Today is market day. When I ride to work the road is filling with women (plus a few men) in bright colored fabrics carrying their produce on their heads towards the market, located above my house. Unlike the people who live in my town, who often stare at me with what appears to suspicion, at best curiosity, the women going to market seem glad to see me. They often gaze at me with an open welcoming stare, responding to my greeting with a delighted smile and response. Sometimes they even offer more than the usual single word greeting as I pass them by. There is a subtle hint in the air that, were I to have been assigned to a village, rather than a transit town, or had my home been in a neighborhood instead of across from a secondary school, with only vacant houses on either side, and a field that spilled onto the main road above me, that my experience of Rwanda might have been entirely different. I suspect that I would have had an experience more similar to that which I had in Mombasa, Kenya, many years ago, where I might have been able to spend my early evening hours listening to neighbors chatting about their day, and joining when I could with my fledgling linguistic offerings. I realize in these fleeting glimpses into what might have been, that I am paying the price for having higher education.
People with a professional background like mine are not needed in the villages, but rather at colleges and universities. We are needed to help train the people who are desperately needed to teach, and to govern, so that the women and men whom I pass on the road on my way to work can have electricity, water, health care, and the hope of a better future. I am here to train future leaders and educators, not to hang out on the veranda and help my neighbor cook the samosa (savory triangular deep-fried pastries filled with meat or vegetables) that she sells every evening in the neighborhood, or to feed her son his breakfast every morning as I did over 45 years ago. I still remember learning how to feed a fried egg, runny yolk and all, with my fingers (since we didn’t use silverware to eat then) to a Naimu, a little one year old boy who lived in the house where I lived in Mombasa.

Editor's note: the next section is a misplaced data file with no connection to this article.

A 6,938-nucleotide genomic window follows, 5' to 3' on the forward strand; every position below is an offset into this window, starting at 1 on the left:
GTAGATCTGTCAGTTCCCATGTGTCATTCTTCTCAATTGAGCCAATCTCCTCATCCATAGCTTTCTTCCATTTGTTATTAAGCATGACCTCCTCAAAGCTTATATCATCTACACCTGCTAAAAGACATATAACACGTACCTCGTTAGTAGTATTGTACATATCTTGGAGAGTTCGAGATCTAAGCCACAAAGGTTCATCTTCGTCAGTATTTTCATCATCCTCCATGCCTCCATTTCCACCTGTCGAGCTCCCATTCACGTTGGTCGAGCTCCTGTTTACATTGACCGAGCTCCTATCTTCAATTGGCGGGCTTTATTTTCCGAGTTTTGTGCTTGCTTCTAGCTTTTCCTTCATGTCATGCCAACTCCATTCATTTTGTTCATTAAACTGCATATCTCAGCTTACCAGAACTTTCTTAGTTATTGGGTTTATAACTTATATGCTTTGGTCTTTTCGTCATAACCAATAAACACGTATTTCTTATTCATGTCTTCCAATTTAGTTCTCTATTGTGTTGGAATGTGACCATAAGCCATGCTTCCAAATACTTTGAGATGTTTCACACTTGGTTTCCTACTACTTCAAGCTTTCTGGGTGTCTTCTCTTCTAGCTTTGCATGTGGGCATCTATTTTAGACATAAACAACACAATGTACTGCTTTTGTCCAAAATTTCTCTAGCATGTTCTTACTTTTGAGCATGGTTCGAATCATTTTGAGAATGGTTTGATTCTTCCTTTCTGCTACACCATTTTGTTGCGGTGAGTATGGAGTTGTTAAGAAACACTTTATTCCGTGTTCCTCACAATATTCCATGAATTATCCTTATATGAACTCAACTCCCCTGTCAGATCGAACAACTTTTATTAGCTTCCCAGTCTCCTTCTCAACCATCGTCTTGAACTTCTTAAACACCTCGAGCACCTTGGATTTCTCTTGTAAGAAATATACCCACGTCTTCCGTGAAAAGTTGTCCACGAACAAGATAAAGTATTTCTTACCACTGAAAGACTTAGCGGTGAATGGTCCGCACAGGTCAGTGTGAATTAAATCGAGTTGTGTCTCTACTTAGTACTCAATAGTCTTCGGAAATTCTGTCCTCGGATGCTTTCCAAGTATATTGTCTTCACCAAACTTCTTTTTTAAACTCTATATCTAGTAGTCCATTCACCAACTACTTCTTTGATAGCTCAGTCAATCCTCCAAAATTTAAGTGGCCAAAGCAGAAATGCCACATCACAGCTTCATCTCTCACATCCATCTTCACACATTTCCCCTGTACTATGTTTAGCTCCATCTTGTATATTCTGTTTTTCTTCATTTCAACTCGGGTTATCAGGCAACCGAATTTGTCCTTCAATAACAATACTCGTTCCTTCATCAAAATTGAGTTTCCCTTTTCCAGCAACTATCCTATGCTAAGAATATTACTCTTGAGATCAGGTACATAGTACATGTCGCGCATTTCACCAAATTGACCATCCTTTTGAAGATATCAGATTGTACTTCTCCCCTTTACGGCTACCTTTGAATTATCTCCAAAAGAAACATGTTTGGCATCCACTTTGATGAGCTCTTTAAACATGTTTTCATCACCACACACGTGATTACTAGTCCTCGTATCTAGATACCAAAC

Life was simpler then. My goals were less grandiose than they are now, and my definition of success reflected this. It was the crowning achievement of my life then, and a source of great personal pride, when I was finally able perform this service without getting egg yolk all over myself, or him, or leaving a drop of it unconsumed on the plate. He must be 40 years old by now. I wonder if he remembers me at all. Maybe he now has a son of his own. I would guess that, if he does, he is feeding him with a spoon. The art of eating a fried egg neatly with one’s fingers has probably been lost to us forever.
Now, I am not saying that both might not be possible, to live in a neighborly neighborhood and to work in higher education, just that it is not what is happening to me now. Things may change in December when I move to another residence, and I hope they will. Certainly my insatiable desireBut, even then, I do not think that living in a transit town such as this will ever be quite the same as living in a village. In cities, such as Kigali, people have had more exposure to foreigners. You can walk about the town and feel almost the same as if you were in any other city around the world. In a transit town, people have had limited exposure to foreigners, but are familiar with their existence in so far as the continual flow of traffic passing through the town regularly reminds them that there is a world beyond their community.
Realistically, when a main road cuts a swathe through the middle of your village, bringing with it a continuous flow of traffic and, later, an every lengthening row of amaduka (shops) and abacuruzi (shopkeeprs) to serve the travelers passing by, you no longer live in a village. You now live in a town, and much of the local intimacy that characterizes village life is forever gone. Perhaps travel is out of reach for residents of the newly emerging town, but they are constantly reminded of the possibility of other opportunities. Attention that previously went into maintaining local life moves outward. People dream of something beyond the home, their neighbors, and the community. Presumably this is why most of the administrators and faculty at the college where I work do not actually live in the town where the college is located. Some live 30″, some 60″, some even travel almost two hours, usually by bus, to and from work in order to call Kigali, the capital, their home. Only I am left here at the end of the day, with other local residents, to watch the buses take everyone away to their chosen homes somewhere else, and to wonder what they know that we do not…
The allure of the city that captures the hearts and minds of people around the world, whether it be Paris, New York, Nairobi, Rome, Tokyo, Cairo, Dubai, Istambul, Tehran, Tel Aviv, Hong Kong, Jakarta, Bangkok, Shanghai, Mumbai, Johannesburg, or any other of the major metropoles speckling the surface of the earth, is here in Rwanda, just as in any other country around the globe. Cities are where everyone goes when they want a better life than the one that they were born into. Still, I can’t help but wonder what all of us city dwellers are missing when I ride through the sea of smiling faces of people coming from the villages to the town on market day.
*The content of this website is mine alone and does not necessarily reflect the views of the U.S. Government, the Peace Corps, or the Rwandan government.